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ISSUE 120 VOL 19 PUBLISHED 4/27/2007

Poetry enthusiasts gather for National Poetry Month

By Ginna Baker
Contributing Writers


Friday, April 27, 2007

Poetry may be considered a dying art in some parts of the world, but the vibrant group of students and community members who filled the Contented Cow on April 19 in support of National Poetry Month showed that poetry is alive and well in Northfield.

Despite the seeming lack of public interest that has plagued the poetry community in recent years, it was in a festive mood that a number of poetry lovers filed into the Northfield pub for an open-mic poetry night.

Sponsored by River City Books, the event comprised readings of both original poems and perennial favorites from around the world.

The event coordinator, Stephanie Walker '05, was excited for the opportunity to “tout the poetry banner” with fellow artists and readers and was pleased at seeing so much support for what she deemed a “dying genre.”

During the poetry hour, several St. Olaf poets read original works.

Josh Kalscheur ’'07 read "“When the Communion Wafer Fell to the Ground,”" a deeply reflective piece imagining the many places Jesus (in the form of communion bread) might end up after being accidentally dropped on the floor.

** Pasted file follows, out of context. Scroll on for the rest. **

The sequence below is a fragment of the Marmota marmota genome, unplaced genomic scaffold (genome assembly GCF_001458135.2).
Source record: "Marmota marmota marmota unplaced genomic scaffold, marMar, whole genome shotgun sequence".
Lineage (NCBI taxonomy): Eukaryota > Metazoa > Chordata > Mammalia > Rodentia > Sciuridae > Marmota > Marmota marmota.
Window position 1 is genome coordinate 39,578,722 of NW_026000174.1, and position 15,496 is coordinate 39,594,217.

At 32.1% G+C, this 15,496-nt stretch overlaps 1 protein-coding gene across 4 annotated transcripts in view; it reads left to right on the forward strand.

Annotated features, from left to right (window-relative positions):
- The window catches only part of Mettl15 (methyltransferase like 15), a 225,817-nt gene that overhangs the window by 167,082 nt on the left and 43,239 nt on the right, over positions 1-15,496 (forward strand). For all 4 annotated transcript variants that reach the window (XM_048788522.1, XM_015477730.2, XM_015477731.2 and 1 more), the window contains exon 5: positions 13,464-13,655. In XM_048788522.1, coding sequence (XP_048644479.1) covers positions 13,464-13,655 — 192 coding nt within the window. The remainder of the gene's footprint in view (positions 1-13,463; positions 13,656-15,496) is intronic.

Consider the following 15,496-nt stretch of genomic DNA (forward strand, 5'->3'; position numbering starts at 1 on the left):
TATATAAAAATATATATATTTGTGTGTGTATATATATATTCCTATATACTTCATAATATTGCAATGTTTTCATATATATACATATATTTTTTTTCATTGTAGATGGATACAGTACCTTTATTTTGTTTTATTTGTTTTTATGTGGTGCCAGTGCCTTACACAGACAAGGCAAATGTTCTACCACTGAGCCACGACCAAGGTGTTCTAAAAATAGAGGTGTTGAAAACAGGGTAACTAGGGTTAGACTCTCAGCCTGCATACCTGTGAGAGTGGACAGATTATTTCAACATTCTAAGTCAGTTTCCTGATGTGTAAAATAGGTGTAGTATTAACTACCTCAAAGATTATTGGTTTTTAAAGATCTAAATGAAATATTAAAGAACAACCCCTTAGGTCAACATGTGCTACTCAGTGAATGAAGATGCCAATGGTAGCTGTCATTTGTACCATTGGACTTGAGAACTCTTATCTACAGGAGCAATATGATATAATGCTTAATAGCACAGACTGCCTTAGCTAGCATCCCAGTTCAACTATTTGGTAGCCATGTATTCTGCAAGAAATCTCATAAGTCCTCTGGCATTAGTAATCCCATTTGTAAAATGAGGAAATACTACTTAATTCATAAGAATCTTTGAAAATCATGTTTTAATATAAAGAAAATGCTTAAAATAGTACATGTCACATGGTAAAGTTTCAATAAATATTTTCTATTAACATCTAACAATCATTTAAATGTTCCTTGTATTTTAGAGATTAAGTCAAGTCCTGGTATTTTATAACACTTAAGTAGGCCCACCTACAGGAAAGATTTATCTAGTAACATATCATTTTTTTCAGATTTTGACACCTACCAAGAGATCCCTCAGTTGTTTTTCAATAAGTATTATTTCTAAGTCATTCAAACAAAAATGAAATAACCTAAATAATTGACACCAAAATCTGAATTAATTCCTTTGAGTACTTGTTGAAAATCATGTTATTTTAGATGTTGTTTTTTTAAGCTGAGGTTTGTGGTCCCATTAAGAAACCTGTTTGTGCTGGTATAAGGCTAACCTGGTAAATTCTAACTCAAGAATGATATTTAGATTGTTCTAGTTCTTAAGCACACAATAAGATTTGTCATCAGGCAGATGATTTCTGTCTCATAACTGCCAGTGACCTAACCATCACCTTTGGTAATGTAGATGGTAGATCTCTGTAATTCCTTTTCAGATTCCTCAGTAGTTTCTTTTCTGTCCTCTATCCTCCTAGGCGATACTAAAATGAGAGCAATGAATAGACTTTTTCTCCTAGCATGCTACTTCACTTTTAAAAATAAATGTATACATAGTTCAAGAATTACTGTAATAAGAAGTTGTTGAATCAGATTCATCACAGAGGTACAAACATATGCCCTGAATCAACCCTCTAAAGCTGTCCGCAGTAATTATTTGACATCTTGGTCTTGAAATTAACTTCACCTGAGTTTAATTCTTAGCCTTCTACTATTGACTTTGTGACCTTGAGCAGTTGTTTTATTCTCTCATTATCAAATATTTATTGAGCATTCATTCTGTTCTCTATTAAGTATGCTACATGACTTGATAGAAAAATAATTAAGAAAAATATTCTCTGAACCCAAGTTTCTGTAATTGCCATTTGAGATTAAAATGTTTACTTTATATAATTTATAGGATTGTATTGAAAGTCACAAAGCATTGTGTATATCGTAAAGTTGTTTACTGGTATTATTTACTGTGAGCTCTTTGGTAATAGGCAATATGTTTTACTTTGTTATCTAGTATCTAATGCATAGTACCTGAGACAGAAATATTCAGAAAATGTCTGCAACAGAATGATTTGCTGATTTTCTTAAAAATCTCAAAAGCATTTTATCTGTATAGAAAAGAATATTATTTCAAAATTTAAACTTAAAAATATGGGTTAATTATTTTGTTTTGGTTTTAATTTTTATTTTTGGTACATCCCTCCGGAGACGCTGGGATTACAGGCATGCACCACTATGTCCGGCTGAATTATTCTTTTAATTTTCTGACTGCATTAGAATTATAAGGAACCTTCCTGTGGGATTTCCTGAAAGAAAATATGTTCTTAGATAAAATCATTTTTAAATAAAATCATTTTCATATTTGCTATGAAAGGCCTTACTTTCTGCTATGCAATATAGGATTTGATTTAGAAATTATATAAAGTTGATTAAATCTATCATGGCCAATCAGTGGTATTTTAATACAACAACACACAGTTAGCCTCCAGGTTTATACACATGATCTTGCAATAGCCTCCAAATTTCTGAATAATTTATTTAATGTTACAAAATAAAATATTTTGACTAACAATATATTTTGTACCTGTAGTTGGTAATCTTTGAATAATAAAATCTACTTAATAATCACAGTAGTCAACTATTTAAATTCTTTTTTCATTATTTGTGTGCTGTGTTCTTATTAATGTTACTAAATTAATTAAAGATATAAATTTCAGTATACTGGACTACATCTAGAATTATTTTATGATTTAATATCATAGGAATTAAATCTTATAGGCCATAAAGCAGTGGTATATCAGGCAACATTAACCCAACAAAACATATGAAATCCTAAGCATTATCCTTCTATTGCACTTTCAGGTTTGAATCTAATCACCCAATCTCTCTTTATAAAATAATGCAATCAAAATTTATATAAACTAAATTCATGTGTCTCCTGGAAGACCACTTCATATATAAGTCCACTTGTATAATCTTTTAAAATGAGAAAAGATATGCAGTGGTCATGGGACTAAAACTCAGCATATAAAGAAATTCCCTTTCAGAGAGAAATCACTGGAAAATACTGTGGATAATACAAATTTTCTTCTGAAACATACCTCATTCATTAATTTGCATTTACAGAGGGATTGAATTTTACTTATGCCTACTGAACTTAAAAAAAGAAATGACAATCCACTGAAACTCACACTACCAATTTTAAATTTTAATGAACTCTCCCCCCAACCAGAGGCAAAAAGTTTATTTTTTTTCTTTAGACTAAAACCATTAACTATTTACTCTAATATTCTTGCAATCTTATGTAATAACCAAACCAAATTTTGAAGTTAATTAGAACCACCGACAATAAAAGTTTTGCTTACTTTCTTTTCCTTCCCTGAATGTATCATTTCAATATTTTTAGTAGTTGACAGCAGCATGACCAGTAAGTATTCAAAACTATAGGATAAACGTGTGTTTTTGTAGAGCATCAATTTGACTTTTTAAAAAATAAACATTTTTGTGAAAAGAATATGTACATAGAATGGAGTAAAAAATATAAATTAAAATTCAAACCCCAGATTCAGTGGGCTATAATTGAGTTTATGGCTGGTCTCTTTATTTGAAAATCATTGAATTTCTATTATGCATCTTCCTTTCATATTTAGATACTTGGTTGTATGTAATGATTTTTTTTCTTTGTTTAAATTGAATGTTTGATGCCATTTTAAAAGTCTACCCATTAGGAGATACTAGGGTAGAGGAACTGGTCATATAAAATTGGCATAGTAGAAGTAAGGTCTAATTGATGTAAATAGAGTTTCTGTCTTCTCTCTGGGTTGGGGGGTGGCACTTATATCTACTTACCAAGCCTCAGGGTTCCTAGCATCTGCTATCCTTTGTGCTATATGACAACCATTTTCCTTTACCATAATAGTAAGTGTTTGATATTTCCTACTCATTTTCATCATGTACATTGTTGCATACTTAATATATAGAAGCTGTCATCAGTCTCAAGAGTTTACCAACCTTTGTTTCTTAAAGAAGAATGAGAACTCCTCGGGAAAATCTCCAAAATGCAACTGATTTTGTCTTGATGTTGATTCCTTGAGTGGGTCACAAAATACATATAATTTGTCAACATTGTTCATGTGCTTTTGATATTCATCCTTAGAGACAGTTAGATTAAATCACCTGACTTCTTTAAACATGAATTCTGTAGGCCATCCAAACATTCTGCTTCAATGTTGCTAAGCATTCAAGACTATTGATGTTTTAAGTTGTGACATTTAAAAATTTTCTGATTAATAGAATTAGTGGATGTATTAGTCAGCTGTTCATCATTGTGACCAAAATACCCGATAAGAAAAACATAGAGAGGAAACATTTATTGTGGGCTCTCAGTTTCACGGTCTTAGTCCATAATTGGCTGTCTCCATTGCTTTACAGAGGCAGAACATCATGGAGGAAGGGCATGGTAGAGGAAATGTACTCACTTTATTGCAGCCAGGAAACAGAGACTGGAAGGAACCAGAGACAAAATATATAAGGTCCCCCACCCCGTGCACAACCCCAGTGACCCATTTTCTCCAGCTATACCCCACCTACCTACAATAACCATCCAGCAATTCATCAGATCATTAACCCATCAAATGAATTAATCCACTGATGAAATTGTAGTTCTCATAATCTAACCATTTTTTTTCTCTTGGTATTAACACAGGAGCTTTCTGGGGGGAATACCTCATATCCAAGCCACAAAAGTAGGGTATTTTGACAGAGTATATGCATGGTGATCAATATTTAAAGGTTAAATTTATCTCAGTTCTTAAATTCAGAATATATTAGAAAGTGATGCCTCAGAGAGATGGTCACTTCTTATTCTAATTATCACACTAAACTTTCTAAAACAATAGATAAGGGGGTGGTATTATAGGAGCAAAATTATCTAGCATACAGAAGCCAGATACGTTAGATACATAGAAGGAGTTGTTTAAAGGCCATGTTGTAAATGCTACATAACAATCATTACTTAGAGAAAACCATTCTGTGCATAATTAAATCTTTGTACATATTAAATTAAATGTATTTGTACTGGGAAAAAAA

Kristen Rau’s ‘'07 “"The Skirt"” sensuously detailed a beautiful skirt on a woman and its journey through a day in a poor, urban setting.

Brett DeFries ’'08 introduced an austere young woman whose amazing ability to love was expressed by cutting holes in the ice to allow submerged whales to breathe in his poem “"St. Frances and the Whales of Prudhoe Bay”."

Midway through the hour, St. Olaf Associate Professor of English and critically acclaimed poet Eliot Wilson took the stage to read two of his satirical poems. One titled “"Minnesota Can’t Complain”" fused together aspects of Minnesotan culture and vernacular to offer a hilarious critique of the state as a whole. Filled with cheese balls, bell choirs and the occasional “pilgrimage to the Mall of America,” Wilson’s poem offered a highly amusing, if not downright insulting, assessment of Minnesota. Luckily for him, those Minnesotans present had enough of a sense of humor to hold their complaints, and many likely headed to amazon.com after the reading to order a copy of his book “"The Saint of Letting Small Fish Go."”

Many in attendance expressed pleasure at the good turnout. Kalscheur commented on the “nice mix of professors, community members and students” present.

Walker gave repeated and enthusiastic invitations for Northfield’s most recent literary development: a newly-forming poetry group. Interested persons are invited to attend an interest meeting at River City Books on May 3 at 7 p.m.





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